I agree that paying more attention to the actual people in pain would be a first step to resolving these problems. In politics, the issue of pain takes on a life of its own when liberals caricature conservatives as lacking compassion and conservatives see liberal “I feel your pain” policy as flawed. The debate increasingly moves away from people’s experience. It needs to be reconnected to these questions of experience. 

Your book has done an extraordinary job of laying out those complexities. I was reviewing it, and it seemed to me that on every other page, I found an observation that pivots from the world of people in pain to the world of the politics of pain. At one point, you say that pain brings out the best and the worst in people. You mean it to describe the experience of living with pain, but politically, that’s also true. It produces extreme compassion but also extraordinary skepticism and judgment.

And that makes sense, those connections, because pain is one of the most salient and terrible facts of human life. I became fascinated with ancient Mesopotamian writings on pain when I was researching my book, and although we now often read religious texts about pain as spiritual and emotional, it’s clear that when you look at these writings, they’re obsessed with physical pain. There was a Babylonian god of toothache and a demon of stomachache. Trying to figure out how we should cope with pain is just so central to human life. It’s also a mirror for larger social attitudes. In the Victorian era, there was what could be described as a “great chain of being,” where the highest members of society—like upper-class women—were considered the most pain sensitive. At the bottom of the chain, slaves and Native Americans were thought to be insensate. Current studies show that minorities’ pain and women’s pain is still undertreated, even when they have the exact same complaints that men or white people have. It’s still society saying whose suffering matters to us.

Yes, it evolves with the times. In the 1950s, after Alaska became a state, there were questions about Eskimos and how they feel pain. There were these dramatic stories in the news—which are obviously apocryphal—of how people living in the wilds of Alaska could cut off a gangrenous foot without any anesthesia. Then in the late 1960s, there was an ethnography of patients in a veterans’ hospital called People in Pain. On the one hand, it’s a wonderful book pointing out that Jews and Italians and Irish and Anglo-Americans all talk about pain differently. It may also be read today as the crudest form of ethnic stereotyping. Jews tend to complain about pain. The Irish are very present-oriented in their pain—that is, if pain is present, they feel it, but as soon as it goes away, it’s as if it didn’t happen. And of course the Anglo-Americans are the classic stoics; that is to say, they rationalize pain, they think about it intellectually. They’re considered to be the best patients because of that.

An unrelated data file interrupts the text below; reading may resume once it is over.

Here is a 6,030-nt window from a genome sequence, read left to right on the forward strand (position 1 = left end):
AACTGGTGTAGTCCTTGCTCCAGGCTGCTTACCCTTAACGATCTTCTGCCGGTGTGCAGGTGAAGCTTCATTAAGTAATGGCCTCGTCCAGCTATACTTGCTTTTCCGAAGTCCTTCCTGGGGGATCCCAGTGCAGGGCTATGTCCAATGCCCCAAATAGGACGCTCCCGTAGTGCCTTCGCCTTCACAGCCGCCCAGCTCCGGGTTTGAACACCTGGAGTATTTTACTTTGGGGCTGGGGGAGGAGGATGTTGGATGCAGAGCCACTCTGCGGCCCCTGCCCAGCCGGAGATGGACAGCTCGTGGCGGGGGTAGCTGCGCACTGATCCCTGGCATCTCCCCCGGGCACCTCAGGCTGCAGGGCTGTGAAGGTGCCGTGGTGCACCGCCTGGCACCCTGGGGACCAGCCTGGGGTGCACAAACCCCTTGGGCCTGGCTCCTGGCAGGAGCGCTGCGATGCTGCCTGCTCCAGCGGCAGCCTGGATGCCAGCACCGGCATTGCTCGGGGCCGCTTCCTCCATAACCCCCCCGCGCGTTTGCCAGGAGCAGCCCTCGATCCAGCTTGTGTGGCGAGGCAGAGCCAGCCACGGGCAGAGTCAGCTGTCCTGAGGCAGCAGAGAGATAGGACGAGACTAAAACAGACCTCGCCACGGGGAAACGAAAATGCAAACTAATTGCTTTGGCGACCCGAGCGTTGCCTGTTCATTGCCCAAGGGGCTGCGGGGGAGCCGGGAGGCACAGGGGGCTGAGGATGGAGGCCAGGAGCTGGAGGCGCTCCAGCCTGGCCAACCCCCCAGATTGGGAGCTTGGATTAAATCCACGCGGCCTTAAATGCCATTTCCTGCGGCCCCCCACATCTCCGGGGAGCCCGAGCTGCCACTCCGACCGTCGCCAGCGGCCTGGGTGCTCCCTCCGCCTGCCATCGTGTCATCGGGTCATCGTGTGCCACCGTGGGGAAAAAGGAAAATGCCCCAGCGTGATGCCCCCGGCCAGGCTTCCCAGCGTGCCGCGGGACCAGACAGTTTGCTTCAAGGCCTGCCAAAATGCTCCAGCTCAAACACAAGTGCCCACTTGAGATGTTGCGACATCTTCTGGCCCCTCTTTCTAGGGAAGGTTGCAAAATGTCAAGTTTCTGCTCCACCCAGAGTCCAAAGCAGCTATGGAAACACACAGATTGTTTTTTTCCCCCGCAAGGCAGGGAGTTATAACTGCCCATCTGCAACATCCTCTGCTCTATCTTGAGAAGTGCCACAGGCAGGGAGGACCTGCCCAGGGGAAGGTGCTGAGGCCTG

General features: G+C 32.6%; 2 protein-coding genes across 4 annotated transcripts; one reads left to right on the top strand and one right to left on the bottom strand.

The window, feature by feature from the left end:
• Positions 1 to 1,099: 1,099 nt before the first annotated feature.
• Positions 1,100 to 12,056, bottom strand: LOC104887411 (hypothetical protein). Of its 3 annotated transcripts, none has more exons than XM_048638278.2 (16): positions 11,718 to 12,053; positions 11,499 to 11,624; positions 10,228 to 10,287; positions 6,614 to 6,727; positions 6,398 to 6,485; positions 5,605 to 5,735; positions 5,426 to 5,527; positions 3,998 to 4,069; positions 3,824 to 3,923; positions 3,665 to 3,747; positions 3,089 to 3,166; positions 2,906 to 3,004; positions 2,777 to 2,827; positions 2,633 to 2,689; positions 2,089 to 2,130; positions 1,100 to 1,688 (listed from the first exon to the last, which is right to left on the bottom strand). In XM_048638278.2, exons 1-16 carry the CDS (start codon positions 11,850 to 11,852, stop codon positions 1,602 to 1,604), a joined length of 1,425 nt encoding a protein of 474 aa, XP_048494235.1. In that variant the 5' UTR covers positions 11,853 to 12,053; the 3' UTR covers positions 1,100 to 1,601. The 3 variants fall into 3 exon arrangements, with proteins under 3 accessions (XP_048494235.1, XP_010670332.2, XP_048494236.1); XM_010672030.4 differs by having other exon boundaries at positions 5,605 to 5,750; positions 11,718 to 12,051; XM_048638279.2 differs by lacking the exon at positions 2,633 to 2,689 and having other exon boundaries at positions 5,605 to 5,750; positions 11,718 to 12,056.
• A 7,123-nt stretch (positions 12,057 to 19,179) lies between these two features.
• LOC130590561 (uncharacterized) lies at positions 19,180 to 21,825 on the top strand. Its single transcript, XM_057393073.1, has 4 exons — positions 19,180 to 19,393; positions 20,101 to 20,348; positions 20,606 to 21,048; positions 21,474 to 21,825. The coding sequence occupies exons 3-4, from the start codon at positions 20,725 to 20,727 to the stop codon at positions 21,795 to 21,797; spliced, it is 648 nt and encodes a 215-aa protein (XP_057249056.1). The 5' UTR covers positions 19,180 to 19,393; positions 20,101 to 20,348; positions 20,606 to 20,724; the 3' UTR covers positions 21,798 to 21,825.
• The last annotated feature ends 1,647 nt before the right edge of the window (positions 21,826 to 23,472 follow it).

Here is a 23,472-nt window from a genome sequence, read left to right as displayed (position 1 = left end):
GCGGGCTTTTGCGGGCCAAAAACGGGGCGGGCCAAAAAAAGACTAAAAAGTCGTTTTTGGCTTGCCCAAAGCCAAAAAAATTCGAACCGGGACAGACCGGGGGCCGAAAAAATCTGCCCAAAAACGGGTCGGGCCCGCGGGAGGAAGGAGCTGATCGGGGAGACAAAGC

One interesting reversal from the stereotypes—that liberals are compassionate and conservatives aren’t—that you write about in the book is the conservative notion that a fetus can feel pain during an abortion. It’s hard to believe that this position can get anywhere, because there’s a strong scientific consensus that a fetus doesn’t experience pain in the way that people do. The parts of the brain like the limbic system that allow humans and other higher mammals to generate an experience of pain and suffering haven’t developed in a fetus. 

So much of the discourse surrounding pain has limited scientific foundation, and the question of fetal pain is one of the best contemporary examples. That contention—that the fetus feels pain—is extraordinarily politically powerful. In conservative religious states, part of the effort to roll back access to abortion involves these requirements that women be told that the fetus can feel pain before they can proceed with the abortion. In the book, I explain where the idea of fetal pain originated. It goes back to the Reagan years. A film released in 1984 called The Silent Scream argued that the fetus screams—and feels pain—during an abortion. It’s that political contention that drives the fetal-pain debate. Certainly based on what we know about fetal development, neurological development, and the physiology of pain, there is no scientific basis for this claim. But little of this cultural politics of pain revolves around actual science. Here was a president who was being bashed by liberals for ignoring people in pain, and this allowed him to say that he did feel compassion for a particular class of “person” and a particular kind of pain. It became an important and effective political argument regardless of the scientific underpinnings.

There is a paradox here. Pain is the No. 1 complaint that brings patients to the doctor, and yet it’s still marginalized as a field. Why do you think that is?

Part of the problem is that pain cuts across disease categories. We divide up the problems of health into organ systems or particular ailments; we don’t think about disease according to the experience that people have. It exemplifies how widespread the problem is but also how difficult it is to gain any attention for people in chronic pain, because pain is embedded in so many different illnesses.

You talk about Rush Limbaugh in the book—how this influential conservative commentator claimed to have severe pain and became addicted to pain medicine. It seems like it could have been an opportunity for a conservative to shed light on the problem.